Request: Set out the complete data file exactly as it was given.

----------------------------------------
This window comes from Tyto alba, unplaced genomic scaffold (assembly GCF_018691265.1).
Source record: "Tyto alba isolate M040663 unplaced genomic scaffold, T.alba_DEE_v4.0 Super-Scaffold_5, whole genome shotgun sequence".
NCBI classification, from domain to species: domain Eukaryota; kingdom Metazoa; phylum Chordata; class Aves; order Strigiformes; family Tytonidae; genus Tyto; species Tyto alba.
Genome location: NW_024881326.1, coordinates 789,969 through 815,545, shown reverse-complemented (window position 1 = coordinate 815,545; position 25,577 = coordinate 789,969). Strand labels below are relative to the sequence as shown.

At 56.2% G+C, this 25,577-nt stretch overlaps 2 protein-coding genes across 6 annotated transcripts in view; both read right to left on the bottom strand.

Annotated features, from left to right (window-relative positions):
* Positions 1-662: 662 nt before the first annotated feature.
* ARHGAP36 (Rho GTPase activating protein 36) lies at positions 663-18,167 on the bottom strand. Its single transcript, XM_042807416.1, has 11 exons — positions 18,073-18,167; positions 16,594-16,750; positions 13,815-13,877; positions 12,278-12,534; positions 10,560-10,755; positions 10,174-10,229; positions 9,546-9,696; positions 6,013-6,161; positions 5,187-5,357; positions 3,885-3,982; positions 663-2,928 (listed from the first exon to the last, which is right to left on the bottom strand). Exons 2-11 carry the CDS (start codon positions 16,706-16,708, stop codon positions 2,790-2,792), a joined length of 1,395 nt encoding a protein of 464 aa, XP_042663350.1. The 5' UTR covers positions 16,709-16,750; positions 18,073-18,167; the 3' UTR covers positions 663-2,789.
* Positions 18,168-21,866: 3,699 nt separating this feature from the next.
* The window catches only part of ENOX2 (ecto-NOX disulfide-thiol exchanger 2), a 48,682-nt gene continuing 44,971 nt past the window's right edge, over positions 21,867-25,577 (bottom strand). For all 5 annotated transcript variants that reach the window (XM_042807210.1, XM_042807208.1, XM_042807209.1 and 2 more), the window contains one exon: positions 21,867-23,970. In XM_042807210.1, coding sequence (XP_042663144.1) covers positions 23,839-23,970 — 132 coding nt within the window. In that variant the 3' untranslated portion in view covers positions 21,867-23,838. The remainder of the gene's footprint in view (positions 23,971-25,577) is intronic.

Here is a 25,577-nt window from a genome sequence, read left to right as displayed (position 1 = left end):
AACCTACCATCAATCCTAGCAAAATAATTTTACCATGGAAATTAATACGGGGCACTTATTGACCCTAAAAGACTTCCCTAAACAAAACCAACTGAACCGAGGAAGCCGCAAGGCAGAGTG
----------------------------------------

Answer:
This window comes from Tyto alba, unplaced genomic scaffold (assembly GCF_018691265.1).
Source record: "Tyto alba isolate M040663 unplaced genomic scaffold, T.alba_DEE_v4.0 Super-Scaffold_5, whole genome shotgun sequence".
NCBI classification, from domain to species: domain Eukaryota; kingdom Metazoa; phylum Chordata; class Aves; order Strigiformes; family Tytonidae; genus Tyto; species Tyto alba.
Genome location: NW_024881326.1, coordinates 789,969 through 815,545, shown reverse-complemented (window position 1 = coordinate 815,545; position 25,577 = coordinate 789,969). Strand labels below are relative to the sequence as shown.

At 56.2% G+C, this 25,577-nt stretch overlaps 2 protein-coding genes across 6 annotated transcripts in view; both read right to left on the bottom strand.

Annotated features, from left to right (window-relative positions):
* Positions 1-662: 662 nt before the first annotated feature.
* ARHGAP36 (Rho GTPase activating protein 36) lies at positions 663-18,167 on the bottom strand. Its single transcript, XM_042807416.1, has 11 exons — positions 18,073-18,167; positions 16,594-16,750; positions 13,815-13,877; positions 12,278-12,534; positions 10,560-10,755; positions 10,174-10,229; positions 9,546-9,696; positions 6,013-6,161; positions 5,187-5,357; positions 3,885-3,982; positions 663-2,928 (listed from the first exon to the last, which is right to left on the bottom strand). Exons 2-11 carry the CDS (start codon positions 16,706-16,708, stop codon positions 2,790-2,792), a joined length of 1,395 nt encoding a protein of 464 aa, XP_042663350.1. The 5' UTR covers positions 16,709-16,750; positions 18,073-18,167; the 3' UTR covers positions 663-2,789.
* Positions 18,168-21,866: 3,699 nt separating this feature from the next.
* The window catches only part of ENOX2 (ecto-NOX disulfide-thiol exchanger 2), a 48,682-nt gene continuing 44,971 nt past the window's right edge, over positions 21,867-25,577 (bottom strand). For all 5 annotated transcript variants that reach the window (XM_042807210.1, XM_042807208.1, XM_042807209.1 and 2 more), the window contains one exon: positions 21,867-23,970. In XM_042807210.1, coding sequence (XP_042663144.1) covers positions 23,839-23,970 — 132 coding nt within the window. In that variant the 3' untranslated portion in view covers positions 21,867-23,838. The remainder of the gene's footprint in view (positions 23,971-25,577) is intronic.

Here is a 25,577-nt window from a genome sequence, read left to right as displayed (position 1 = left end):
AACCTACCATCAATCCTAGCAAAATAATTTTACCATGGAAATTAATACGGGGCACTTATTGACCCTAAAAGACTTCCCTAAACAAAACCAACTGAACCGAGGAAGCCGCAAGGCAGAGTG